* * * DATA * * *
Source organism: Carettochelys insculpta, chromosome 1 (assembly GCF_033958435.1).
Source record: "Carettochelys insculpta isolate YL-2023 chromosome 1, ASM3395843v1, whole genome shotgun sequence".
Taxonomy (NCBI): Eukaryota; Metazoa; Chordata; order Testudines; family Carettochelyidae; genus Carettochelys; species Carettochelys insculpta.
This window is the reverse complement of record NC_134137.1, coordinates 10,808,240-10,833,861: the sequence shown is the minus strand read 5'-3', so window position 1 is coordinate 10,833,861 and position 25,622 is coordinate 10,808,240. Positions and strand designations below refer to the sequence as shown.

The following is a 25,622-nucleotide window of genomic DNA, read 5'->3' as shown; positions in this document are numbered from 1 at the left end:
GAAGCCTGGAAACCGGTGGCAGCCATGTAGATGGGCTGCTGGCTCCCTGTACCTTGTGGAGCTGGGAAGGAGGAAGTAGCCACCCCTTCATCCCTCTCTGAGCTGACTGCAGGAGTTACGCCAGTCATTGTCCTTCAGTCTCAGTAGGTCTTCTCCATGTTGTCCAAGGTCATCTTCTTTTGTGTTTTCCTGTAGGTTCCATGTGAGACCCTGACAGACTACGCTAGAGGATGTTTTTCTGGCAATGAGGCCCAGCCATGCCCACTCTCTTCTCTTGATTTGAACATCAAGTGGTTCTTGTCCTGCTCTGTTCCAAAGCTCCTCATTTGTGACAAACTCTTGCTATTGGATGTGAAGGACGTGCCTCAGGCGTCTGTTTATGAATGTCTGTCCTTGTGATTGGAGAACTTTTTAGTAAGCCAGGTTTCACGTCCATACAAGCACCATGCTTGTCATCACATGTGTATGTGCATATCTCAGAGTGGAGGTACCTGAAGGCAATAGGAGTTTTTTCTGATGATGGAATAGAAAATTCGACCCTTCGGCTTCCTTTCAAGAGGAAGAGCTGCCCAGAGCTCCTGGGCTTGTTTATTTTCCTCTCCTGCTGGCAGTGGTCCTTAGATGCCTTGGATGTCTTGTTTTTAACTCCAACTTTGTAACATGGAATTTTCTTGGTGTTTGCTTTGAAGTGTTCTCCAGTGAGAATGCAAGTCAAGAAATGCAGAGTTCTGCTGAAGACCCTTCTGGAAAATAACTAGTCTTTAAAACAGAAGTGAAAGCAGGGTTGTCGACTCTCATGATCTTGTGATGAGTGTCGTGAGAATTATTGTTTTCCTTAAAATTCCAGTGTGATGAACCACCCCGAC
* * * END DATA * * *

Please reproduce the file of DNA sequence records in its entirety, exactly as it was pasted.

Source organism: Carettochelys insculpta, chromosome 1 (assembly GCF_033958435.1).
Source record: "Carettochelys insculpta isolate YL-2023 chromosome 1, ASM3395843v1, whole genome shotgun sequence".
Taxonomy (NCBI): Eukaryota; Metazoa; Chordata; order Testudines; family Carettochelyidae; genus Carettochelys; species Carettochelys insculpta.
This window is the reverse complement of record NC_134137.1, coordinates 10,808,240-10,833,861: the sequence shown is the minus strand read 5'-3', so window position 1 is coordinate 10,833,861 and position 25,622 is coordinate 10,808,240. Positions and strand designations below refer to the sequence as shown.

The following is a 25,622-nucleotide window of genomic DNA, read 5'->3' as shown; positions in this document are numbered from 1 at the left end:
GAAGCCTGGAAACCGGTGGCAGCCATGTAGATGGGCTGCTGGCTCCCTGTACCTTGTGGAGCTGGGAAGGAGGAAGTAGCCACCCCTTCATCCCTCTCTGAGCTGACTGCAGGAGTTACGCCAGTCATTGTCCTTCAGTCTCAGTAGGTCTTCTCCATGTTGTCCAAGGTCATCTTCTTTTGTGTTTTCCTGTAGGTTCCATGTGAGACCCTGACAGACTACGCTAGAGGATGTTTTTCTGGCAATGAGGCCCAGCCATGCCCACTCTCTTCTCTTGATTTGAACATCAAGTGGTTCTTGTCCTGCTCTGTTCCAAAGCTCCTCATTTGTGACAAACTCTTGCTATTGGATGTGAAGGACGTGCCTCAGGCGTCTGTTTATGAATGTCTGTCCTTGTGATTGGAGAACTTTTTAGTAAGCCAGGTTTCACGTCCATACAAGCACCATGCTTGTCATCACATGTGTATGTGCATATCTCAGAGTGGAGGTACCTGAAGGCAATAGGAGTTTTTTCTGATGATGGAATAGAAAATTCGACCCTTCGGCTTCCTTTCAAGAGGAAGAGCTGCCCAGAGCTCCTGGGCTTGTTTATTTTCCTCTCCTGCTGGCAGTGGTCCTTAGATGCCTTGGATGTCTTGTTTTTAACTCCAACTTTGTAACATGGAATTTTCTTGGTGTTTGCTTTGAAGTGTTCTCCAGTGAGAATGCAAGTCAAGAAATGCAGAGTTCTGCTGAAGACCCTTCTGGAAAATAACTAGTCTTTAAAACAGAAGTGAAAGCAGGGTTGTCGACTCTCATGATCTTGTGATGAGTGTCGTGAGAATTATTGTTTTCCTTAAAATTCCAGTGTGATGAACCACCCCGAC